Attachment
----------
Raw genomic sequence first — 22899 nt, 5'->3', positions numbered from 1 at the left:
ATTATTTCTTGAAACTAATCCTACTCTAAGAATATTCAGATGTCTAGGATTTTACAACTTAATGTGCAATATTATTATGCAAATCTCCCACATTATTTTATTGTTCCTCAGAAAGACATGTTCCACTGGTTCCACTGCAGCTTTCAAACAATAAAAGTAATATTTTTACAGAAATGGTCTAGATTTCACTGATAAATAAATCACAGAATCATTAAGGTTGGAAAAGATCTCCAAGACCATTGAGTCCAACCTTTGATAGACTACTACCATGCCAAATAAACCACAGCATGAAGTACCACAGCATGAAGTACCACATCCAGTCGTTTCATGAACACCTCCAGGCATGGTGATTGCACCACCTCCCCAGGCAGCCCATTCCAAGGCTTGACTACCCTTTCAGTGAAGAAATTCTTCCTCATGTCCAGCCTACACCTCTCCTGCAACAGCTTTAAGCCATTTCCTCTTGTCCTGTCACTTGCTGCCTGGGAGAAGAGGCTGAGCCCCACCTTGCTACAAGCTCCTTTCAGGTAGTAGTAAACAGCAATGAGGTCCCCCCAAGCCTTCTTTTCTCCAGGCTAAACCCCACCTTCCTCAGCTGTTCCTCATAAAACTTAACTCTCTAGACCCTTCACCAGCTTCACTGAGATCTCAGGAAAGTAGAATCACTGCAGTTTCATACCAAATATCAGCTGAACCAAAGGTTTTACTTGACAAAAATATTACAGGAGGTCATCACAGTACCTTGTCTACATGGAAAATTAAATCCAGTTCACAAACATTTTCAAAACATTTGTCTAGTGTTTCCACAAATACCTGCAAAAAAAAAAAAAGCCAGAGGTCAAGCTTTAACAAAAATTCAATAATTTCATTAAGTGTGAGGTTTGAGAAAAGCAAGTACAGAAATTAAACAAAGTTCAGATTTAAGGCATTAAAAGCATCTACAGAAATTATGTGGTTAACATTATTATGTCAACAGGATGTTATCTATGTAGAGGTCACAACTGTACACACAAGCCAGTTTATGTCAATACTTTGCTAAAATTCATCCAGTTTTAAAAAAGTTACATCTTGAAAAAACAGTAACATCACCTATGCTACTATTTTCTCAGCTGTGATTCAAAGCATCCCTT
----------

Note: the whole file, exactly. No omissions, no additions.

Raw genomic sequence first — 22899 nt, 5'->3', positions numbered from 1 at the left:
ATTATTTCTTGAAACTAATCCTACTCTAAGAATATTCAGATGTCTAGGATTTTACAACTTAATGTGCAATATTATTATGCAAATCTCCCACATTATTTTATTGTTCCTCAGAAAGACATGTTCCACTGGTTCCACTGCAGCTTTCAAACAATAAAAGTAATATTTTTACAGAAATGGTCTAGATTTCACTGATAAATAAATCACAGAATCATTAAGGTTGGAAAAGATCTCCAAGACCATTGAGTCCAACCTTTGATAGACTACTACCATGCCAAATAAACCACAGCATGAAGTACCACAGCATGAAGTACCACATCCAGTCGTTTCATGAACACCTCCAGGCATGGTGATTGCACCACCTCCCCAGGCAGCCCATTCCAAGGCTTGACTACCCTTTCAGTGAAGAAATTCTTCCTCATGTCCAGCCTACACCTCTCCTGCAACAGCTTTAAGCCATTTCCTCTTGTCCTGTCACTTGCTGCCTGGGAGAAGAGGCTGAGCCCCACCTTGCTACAAGCTCCTTTCAGGTAGTAGTAAACAGCAATGAGGTCCCCCCAAGCCTTCTTTTCTCCAGGCTAAACCCCACCTTCCTCAGCTGTTCCTCATAAAACTTAACTCTCTAGACCCTTCACCAGCTTCACTGAGATCTCAGGAAAGTAGAATCACTGCAGTTTCATACCAAATATCAGCTGAACCAAAGGTTTTACTTGACAAAAATATTACAGGAGGTCATCACAGTACCTTGTCTACATGGAAAATTAAATCCAGTTCACAAACATTTTCAAAACATTTGTCTAGTGTTTCCACAAATACCTGCAAAAAAAAAAAAAGCCAGAGGTCAAGCTTTAACAAAAATTCAATAATTTCATTAAGTGTGAGGTTTGAGAAAAGCAAGTACAGAAATTAAACAAAGTTCAGATTTAAGGCATTAAAAGCATCTACAGAAATTATGTGGTTAACATTATTATGTCAACAGGATGTTATCTATGTAGAGGTCACAACTGTACACACAAGCCAGTTTATGTCAATACTTTGCTAAAATTCATCCAGTTTTAAAAAAGTTACATCTTGAAAAAACAGTAACATCACCTATGCTACTATTTTCTCAGCTGTGATTCAAAGCATCCCTT